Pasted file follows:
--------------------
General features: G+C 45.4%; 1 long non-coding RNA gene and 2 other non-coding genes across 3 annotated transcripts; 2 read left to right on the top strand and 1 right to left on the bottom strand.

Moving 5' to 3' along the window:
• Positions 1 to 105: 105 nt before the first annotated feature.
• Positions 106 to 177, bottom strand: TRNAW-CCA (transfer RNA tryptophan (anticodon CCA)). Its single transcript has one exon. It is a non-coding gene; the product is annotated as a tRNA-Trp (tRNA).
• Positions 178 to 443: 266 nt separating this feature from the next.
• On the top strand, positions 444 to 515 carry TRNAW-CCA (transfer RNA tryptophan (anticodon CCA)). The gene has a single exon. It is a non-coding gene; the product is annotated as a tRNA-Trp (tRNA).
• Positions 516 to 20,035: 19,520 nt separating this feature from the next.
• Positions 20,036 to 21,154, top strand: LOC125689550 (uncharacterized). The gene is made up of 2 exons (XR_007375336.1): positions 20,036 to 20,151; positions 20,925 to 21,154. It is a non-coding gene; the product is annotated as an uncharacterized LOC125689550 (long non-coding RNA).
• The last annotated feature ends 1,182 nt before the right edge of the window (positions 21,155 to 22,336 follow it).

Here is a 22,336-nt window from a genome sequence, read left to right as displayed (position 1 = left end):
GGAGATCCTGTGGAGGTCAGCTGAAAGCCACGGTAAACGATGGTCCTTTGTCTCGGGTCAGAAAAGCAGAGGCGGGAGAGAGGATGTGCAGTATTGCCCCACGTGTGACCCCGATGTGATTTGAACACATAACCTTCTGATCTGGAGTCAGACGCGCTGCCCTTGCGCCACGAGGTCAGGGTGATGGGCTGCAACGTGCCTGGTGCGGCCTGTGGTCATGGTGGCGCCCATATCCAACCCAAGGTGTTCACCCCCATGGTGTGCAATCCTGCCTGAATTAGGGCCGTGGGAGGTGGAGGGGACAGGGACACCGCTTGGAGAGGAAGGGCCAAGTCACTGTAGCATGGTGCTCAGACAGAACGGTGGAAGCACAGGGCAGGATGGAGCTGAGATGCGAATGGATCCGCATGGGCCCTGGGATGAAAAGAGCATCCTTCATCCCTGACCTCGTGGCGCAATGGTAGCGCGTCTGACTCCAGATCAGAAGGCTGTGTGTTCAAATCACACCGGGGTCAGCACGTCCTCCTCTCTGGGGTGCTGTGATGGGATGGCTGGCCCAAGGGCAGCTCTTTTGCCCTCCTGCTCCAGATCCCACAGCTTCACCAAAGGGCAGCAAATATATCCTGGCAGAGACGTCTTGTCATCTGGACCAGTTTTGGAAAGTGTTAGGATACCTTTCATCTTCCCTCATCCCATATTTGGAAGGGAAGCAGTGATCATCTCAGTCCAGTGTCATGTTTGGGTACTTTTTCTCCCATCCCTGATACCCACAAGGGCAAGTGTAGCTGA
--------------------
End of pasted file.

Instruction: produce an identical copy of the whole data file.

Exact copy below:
General features: G+C 45.4%; 1 long non-coding RNA gene and 2 other non-coding genes across 3 annotated transcripts; 2 read left to right on the top strand and 1 right to left on the bottom strand.

Moving 5' to 3' along the window:
• Positions 1 to 105: 105 nt before the first annotated feature.
• Positions 106 to 177, bottom strand: TRNAW-CCA (transfer RNA tryptophan (anticodon CCA)). Its single transcript has one exon. It is a non-coding gene; the product is annotated as a tRNA-Trp (tRNA).
• Positions 178 to 443: 266 nt separating this feature from the next.
• On the top strand, positions 444 to 515 carry TRNAW-CCA (transfer RNA tryptophan (anticodon CCA)). The gene has a single exon. It is a non-coding gene; the product is annotated as a tRNA-Trp (tRNA).
• Positions 516 to 20,035: 19,520 nt separating this feature from the next.
• Positions 20,036 to 21,154, top strand: LOC125689550 (uncharacterized). The gene is made up of 2 exons (XR_007375336.1): positions 20,036 to 20,151; positions 20,925 to 21,154. It is a non-coding gene; the product is annotated as an uncharacterized LOC125689550 (long non-coding RNA).
• The last annotated feature ends 1,182 nt before the right edge of the window (positions 21,155 to 22,336 follow it).

Here is a 22,336-nt window from a genome sequence, read left to right as displayed (position 1 = left end):
GGAGATCCTGTGGAGGTCAGCTGAAAGCCACGGTAAACGATGGTCCTTTGTCTCGGGTCAGAAAAGCAGAGGCGGGAGAGAGGATGTGCAGTATTGCCCCACGTGTGACCCCGATGTGATTTGAACACATAACCTTCTGATCTGGAGTCAGACGCGCTGCCCTTGCGCCACGAGGTCAGGGTGATGGGCTGCAACGTGCCTGGTGCGGCCTGTGGTCATGGTGGCGCCCATATCCAACCCAAGGTGTTCACCCCCATGGTGTGCAATCCTGCCTGAATTAGGGCCGTGGGAGGTGGAGGGGACAGGGACACCGCTTGGAGAGGAAGGGCCAAGTCACTGTAGCATGGTGCTCAGACAGAACGGTGGAAGCACAGGGCAGGATGGAGCTGAGATGCGAATGGATCCGCATGGGCCCTGGGATGAAAAGAGCATCCTTCATCCCTGACCTCGTGGCGCAATGGTAGCGCGTCTGACTCCAGATCAGAAGGCTGTGTGTTCAAATCACACCGGGGTCAGCACGTCCTCCTCTCTGGGGTGCTGTGATGGGATGGCTGGCCCAAGGGCAGCTCTTTTGCCCTCCTGCTCCAGATCCCACAGCTTCACCAAAGGGCAGCAAATATATCCTGGCAGAGACGTCTTGTCATCTGGACCAGTTTTGGAAAGTGTTAGGATACCTTTCATCTTCCCTCATCCCATATTTGGAAGGGAAGCAGTGATCATCTCAGTCCAGTGTCATGTTTGGGTACTTTTTCTCCCATCCCTGATACCCACAAGGGCAAGTGTAGCTGA